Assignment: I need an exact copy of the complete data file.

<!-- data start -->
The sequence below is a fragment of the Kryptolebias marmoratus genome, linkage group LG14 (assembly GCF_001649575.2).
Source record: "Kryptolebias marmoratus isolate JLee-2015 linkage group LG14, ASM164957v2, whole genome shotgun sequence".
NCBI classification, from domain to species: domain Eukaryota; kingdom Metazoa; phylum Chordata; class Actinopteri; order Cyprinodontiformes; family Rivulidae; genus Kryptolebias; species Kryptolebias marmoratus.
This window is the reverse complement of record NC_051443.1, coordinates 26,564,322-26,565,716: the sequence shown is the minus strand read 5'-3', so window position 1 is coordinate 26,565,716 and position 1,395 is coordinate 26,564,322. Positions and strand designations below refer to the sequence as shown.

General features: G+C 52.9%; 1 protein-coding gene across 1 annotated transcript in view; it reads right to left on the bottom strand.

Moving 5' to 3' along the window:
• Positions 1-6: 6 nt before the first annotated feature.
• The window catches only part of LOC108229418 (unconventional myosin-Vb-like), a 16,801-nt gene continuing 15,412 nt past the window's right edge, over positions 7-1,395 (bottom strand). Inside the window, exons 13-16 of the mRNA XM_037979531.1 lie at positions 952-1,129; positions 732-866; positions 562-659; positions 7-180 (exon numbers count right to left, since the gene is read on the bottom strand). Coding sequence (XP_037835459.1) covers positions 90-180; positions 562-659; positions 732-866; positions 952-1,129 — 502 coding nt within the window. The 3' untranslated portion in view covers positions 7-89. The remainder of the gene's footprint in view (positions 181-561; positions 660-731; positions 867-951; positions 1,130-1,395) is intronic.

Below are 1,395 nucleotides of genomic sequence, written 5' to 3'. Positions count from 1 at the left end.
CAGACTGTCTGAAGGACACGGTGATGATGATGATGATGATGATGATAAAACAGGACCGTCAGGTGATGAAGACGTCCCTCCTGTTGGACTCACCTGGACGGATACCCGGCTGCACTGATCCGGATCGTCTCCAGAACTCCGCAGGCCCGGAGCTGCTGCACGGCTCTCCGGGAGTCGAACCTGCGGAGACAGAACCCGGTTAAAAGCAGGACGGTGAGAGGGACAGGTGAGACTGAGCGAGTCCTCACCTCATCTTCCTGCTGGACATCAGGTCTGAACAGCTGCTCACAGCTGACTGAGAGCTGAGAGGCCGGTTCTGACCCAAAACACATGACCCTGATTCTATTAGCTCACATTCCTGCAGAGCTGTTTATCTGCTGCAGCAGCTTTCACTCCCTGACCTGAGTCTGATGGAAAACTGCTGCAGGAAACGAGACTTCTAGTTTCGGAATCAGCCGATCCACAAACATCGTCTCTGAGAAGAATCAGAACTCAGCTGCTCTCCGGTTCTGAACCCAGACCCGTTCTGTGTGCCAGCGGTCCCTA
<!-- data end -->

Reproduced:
The sequence below is a fragment of the Kryptolebias marmoratus genome, linkage group LG14 (assembly GCF_001649575.2).
Source record: "Kryptolebias marmoratus isolate JLee-2015 linkage group LG14, ASM164957v2, whole genome shotgun sequence".
NCBI classification, from domain to species: domain Eukaryota; kingdom Metazoa; phylum Chordata; class Actinopteri; order Cyprinodontiformes; family Rivulidae; genus Kryptolebias; species Kryptolebias marmoratus.
This window is the reverse complement of record NC_051443.1, coordinates 26,564,322-26,565,716: the sequence shown is the minus strand read 5'-3', so window position 1 is coordinate 26,565,716 and position 1,395 is coordinate 26,564,322. Positions and strand designations below refer to the sequence as shown.

General features: G+C 52.9%; 1 protein-coding gene across 1 annotated transcript in view; it reads right to left on the bottom strand.

Moving 5' to 3' along the window:
• Positions 1-6: 6 nt before the first annotated feature.
• The window catches only part of LOC108229418 (unconventional myosin-Vb-like), a 16,801-nt gene continuing 15,412 nt past the window's right edge, over positions 7-1,395 (bottom strand). Inside the window, exons 13-16 of the mRNA XM_037979531.1 lie at positions 952-1,129; positions 732-866; positions 562-659; positions 7-180 (exon numbers count right to left, since the gene is read on the bottom strand). Coding sequence (XP_037835459.1) covers positions 90-180; positions 562-659; positions 732-866; positions 952-1,129 — 502 coding nt within the window. The 3' untranslated portion in view covers positions 7-89. The remainder of the gene's footprint in view (positions 181-561; positions 660-731; positions 867-951; positions 1,130-1,395) is intronic.

Below are 1,395 nucleotides of genomic sequence, written 5' to 3'. Positions count from 1 at the left end.
CAGACTGTCTGAAGGACACGGTGATGATGATGATGATGATGATGATAAAACAGGACCGTCAGGTGATGAAGACGTCCCTCCTGTTGGACTCACCTGGACGGATACCCGGCTGCACTGATCCGGATCGTCTCCAGAACTCCGCAGGCCCGGAGCTGCTGCACGGCTCTCCGGGAGTCGAACCTGCGGAGACAGAACCCGGTTAAAAGCAGGACGGTGAGAGGGACAGGTGAGACTGAGCGAGTCCTCACCTCATCTTCCTGCTGGACATCAGGTCTGAACAGCTGCTCACAGCTGACTGAGAGCTGAGAGGCCGGTTCTGACCCAAAACACATGACCCTGATTCTATTAGCTCACATTCCTGCAGAGCTGTTTATCTGCTGCAGCAGCTTTCACTCCCTGACCTGAGTCTGATGGAAAACTGCTGCAGGAAACGAGACTTCTAGTTTCGGAATCAGCCGATCCACAAACATCGTCTCTGAGAAGAATCAGAACTCAGCTGCTCTCCGGTTCTGAACCCAGACCCGTTCTGTGTGCCAGCGGTCCCTA